The Floppy Disk Drive is a common Mass Data storage from the 80's.
Alongside other technologies :
- ROM used in Cartridge or Hardwired... Faster but so expensive.
- Cassettes/Tapes. Awfully slowler and not that reliable.
In modern day, the Cassette port can easily be replaced by any modern audio device : MP3 or CD readers.
- Amstrad CPC464: This computer lacks the disc controller hardware and the software to use a disc drive. To use discs on an Amstrad CPC464 the most compatible interface is the DDI-1 (this includes AMSDOS ROM). Normally this interface came with one FD-1 3" disc drive.
- Amstrad 464+: This computer lacks the disc controller hardware and the software to use a disc drive. The PCB of the 464+ is the same as the 6128+ but with the components removed. So it is possible to add all the extra components required to get a disc interface and Amstrad Action published an article about how to do this. However finding all the components is not so easy now. A DDI-1 can be fitted to the 464+, but you will probably need a conversion cable; to convert the connector on the expansion to the old edge connector on the DDI-1, but also the DDI-1 interface needs modifying to be compatible.
- Amstrad CPC664, CPC6128, 6128+: These computers all come with disc interface and AMSDOS ROM integrated into the computer. In addition they all come with an internal 3" disc drive.
Disks are one of the easiest way to use programs on the Amstrad.
The 3" drives and 3" discs are not so easy to find now.
For many years now, most users connect a 3.5" disc drive.
Mostly this drive is connected as external drive B (and potentially with a drive switch to swap roles of drive A and drive B).
Some Amstrads have been customised to fit one internally, but this does require modifying the case and is easier on a 6128+.
- 1 Technical Information
- 2 Amstrad parts numbers
- 3 Existing models
- 4 Usefull Pages
- 5 Abbreviations used in French
Characteristics of a disc drive:
- Number of sides
- Number of tracks
- Rotational speed
- Ready signal
- Density of the media it can read
- Disc format
Number of Sides
Number of sides is 1 (single sided) or 2 (double sided).
The number of sides determines the total capacity that this drive can access.
AMSDOS & Double sided drives
AMSDOS is designed for single sided drives. This means it will only read 1 side of a double sided disc. The standard AMSDOS format is 178K per side.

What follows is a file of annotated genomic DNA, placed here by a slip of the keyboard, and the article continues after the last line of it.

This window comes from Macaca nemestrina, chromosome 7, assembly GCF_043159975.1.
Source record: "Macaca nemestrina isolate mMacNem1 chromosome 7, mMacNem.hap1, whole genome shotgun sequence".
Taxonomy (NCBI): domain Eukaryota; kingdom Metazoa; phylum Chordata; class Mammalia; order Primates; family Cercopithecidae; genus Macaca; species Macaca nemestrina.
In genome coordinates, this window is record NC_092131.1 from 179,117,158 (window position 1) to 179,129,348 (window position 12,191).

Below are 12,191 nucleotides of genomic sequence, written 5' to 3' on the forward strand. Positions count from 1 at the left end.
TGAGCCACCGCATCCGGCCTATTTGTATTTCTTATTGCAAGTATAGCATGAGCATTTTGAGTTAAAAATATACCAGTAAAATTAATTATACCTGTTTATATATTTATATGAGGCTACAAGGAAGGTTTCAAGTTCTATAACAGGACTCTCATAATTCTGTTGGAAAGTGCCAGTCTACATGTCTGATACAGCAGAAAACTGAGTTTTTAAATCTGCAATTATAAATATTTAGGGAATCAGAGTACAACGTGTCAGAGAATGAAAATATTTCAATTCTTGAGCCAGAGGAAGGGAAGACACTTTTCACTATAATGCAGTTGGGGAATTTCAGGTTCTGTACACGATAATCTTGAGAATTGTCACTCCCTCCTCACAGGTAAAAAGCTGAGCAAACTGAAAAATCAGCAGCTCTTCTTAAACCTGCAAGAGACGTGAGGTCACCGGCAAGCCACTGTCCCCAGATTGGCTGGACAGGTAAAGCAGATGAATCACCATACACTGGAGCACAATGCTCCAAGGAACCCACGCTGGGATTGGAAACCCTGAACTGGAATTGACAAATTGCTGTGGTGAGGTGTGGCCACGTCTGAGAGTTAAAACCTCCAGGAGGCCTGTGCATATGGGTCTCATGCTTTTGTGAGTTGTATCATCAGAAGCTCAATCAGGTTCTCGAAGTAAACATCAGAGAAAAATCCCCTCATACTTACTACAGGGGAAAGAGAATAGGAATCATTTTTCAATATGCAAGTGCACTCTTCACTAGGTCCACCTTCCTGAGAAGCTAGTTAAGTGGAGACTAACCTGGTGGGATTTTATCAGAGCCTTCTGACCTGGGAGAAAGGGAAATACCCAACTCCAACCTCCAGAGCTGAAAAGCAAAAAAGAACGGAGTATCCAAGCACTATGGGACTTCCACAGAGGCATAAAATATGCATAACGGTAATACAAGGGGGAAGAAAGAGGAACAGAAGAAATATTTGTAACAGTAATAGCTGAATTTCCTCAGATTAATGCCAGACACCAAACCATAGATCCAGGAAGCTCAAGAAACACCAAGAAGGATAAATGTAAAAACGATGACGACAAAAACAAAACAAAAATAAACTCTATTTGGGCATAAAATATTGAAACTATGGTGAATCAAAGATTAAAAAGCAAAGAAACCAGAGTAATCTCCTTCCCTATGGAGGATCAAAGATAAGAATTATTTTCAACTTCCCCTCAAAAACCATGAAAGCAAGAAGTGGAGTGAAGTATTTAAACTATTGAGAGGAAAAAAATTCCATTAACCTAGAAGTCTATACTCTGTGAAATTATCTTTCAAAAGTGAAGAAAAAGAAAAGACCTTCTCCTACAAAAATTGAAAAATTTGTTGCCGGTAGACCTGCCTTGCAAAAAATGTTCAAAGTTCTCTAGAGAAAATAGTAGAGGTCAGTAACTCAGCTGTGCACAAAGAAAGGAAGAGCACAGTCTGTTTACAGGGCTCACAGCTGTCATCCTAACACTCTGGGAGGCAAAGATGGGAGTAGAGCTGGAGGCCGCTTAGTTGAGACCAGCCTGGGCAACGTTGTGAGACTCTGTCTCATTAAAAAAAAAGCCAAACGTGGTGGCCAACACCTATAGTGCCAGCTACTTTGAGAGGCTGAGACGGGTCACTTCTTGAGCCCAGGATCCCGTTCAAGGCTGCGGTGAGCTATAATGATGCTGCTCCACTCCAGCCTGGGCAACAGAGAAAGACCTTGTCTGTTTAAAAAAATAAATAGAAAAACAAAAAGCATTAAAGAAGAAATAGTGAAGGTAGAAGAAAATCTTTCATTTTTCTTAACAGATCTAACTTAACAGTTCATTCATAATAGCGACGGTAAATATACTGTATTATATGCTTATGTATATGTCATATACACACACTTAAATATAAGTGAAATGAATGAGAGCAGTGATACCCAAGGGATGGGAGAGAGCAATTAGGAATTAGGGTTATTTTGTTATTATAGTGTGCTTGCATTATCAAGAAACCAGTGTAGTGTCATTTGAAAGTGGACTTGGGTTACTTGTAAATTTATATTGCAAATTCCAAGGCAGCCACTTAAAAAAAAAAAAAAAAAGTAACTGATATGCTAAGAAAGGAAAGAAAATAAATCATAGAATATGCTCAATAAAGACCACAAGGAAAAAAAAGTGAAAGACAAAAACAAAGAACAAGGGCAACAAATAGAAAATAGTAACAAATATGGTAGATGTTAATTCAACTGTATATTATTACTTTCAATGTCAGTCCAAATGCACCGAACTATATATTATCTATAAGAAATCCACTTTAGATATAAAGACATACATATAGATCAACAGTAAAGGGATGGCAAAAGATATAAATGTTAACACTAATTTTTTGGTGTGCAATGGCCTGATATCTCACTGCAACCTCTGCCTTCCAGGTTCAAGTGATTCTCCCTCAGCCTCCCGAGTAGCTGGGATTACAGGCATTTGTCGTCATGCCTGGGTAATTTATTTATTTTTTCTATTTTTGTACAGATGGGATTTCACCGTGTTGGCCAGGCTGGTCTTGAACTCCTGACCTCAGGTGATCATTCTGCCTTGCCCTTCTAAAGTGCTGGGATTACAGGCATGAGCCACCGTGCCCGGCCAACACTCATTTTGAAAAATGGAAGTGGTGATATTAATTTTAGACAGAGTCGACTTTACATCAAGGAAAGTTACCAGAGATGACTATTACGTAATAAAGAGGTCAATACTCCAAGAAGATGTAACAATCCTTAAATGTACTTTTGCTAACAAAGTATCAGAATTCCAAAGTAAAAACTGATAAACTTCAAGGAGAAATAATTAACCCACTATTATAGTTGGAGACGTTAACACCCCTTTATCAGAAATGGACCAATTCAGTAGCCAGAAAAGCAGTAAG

For 5.25" drives:
- You can cut another write-protect notch on the other side. Then you can turn the disc over and insert it the other way up. With standard AMSDOS format you now have 2 * 178K for each disc.
For both drives:
- Use another DOS on CPC, one which can read/write 2 sided discs (ParaDOS, ROMDOS etc). The disc formats supported by the other DOS each have their own capacity.
- Install a side switch. This gives you manual control over which side is accessed. With standard AMSDOS format you now have 2 * 178K for each disc.
Number of Tracks
Number of tracks is either 40 or 80.
The number of tracks determine the total capacity that this drive can access.
NOTE: It is possible to read a disc created on a 40 track drive in an 80 track drive.
AMSDOS and number of tracks
All the default formats are designed for 40 track disc capacity.
DATA format is 178K per side.
If you have an 80 track drive and you want to use it's capacity you need to use another CPC DOS that can use 80 tracks.
The rotational speed is either 300rpm or 360rpm, and it is the speed at which the disc is rotated within the drive when the motor is active. The speed of the motor doesn't affect data transfer rate.
The CPC floppy disc controller requires a "ready" signal from the drive.
The drive is ready when:
- the disc motor is on,
- the drive is selected
- a disc is in the drive
- the rotational speed has stabalised (a short time after motor is switched on)
Density of the media it can read
The drive is designed for one or more specific media densities which it can read.
Low density (FM), Double Density (MFM), High Density (MFM).
Examples of low-density:
- BBC Micro DFS formatted discs.
Examples of double density:
- 360K 5.25" PC MS-DOS formatted discs
- 720K 3.5" PC MS-DOS formatted discs
Examples of high density:
- 1.2MB 5.25" PC MS-DOS formatted discs
- 1.44MB 3.5" PC MS-DOS formatted discs
The Amstrad's disc controller can only read Double density discs. AMSDOS is limited to it's own disc formats so it can't read PC formatted discs, the filesystems are not compatible. If you want to read PC double density disc formats use DOSCopy on the Amstrad.
3.5" high density Floppy discs have an extra hole. The drive detects the hole and automatically switches to high density recording mode. It is advised that you either cover the holes with some opaque tape, or you use true double density discs.
5.25" high density floppy discs are the same as 5.25" double density discs, e.g. there is no physical difference except for the surface of the disc itself.
The density of the media determines the total capacity of the drive.
This defines the total capacity or capability of the drive. The actual useable amount depends on the filesystem that is written to it.
Amstrad parts numbers
- 30001 P.C.B. 3" Disc drive
- 30002 P.C.B. 3" Disc drive
- Z70312 P.C.B. 3" Disc Drive
- Z70313 P.C.B. 3" Disc Drive
- Z70341 P.C.B. 3" Disc Drive
- Z80264 P.C.B. 3" disc drive
- Amstrad DDI-1 / FD-1 Disk Drive
- Cumana 3" Disk Drive
- Data Media Disc System
- Vortex Disc Drives (Vortex)
- Jasmin AM5D 5 "1/4 floppy drive
- KDS 5¼" Disc Drive (KDS Electronics)
- Teac 3" Disc Drive
Abbreviations used in French
- K7 = cassettes/tapes ("Ka Sept")
- D7 = disquettes/disk ("Dé Sept")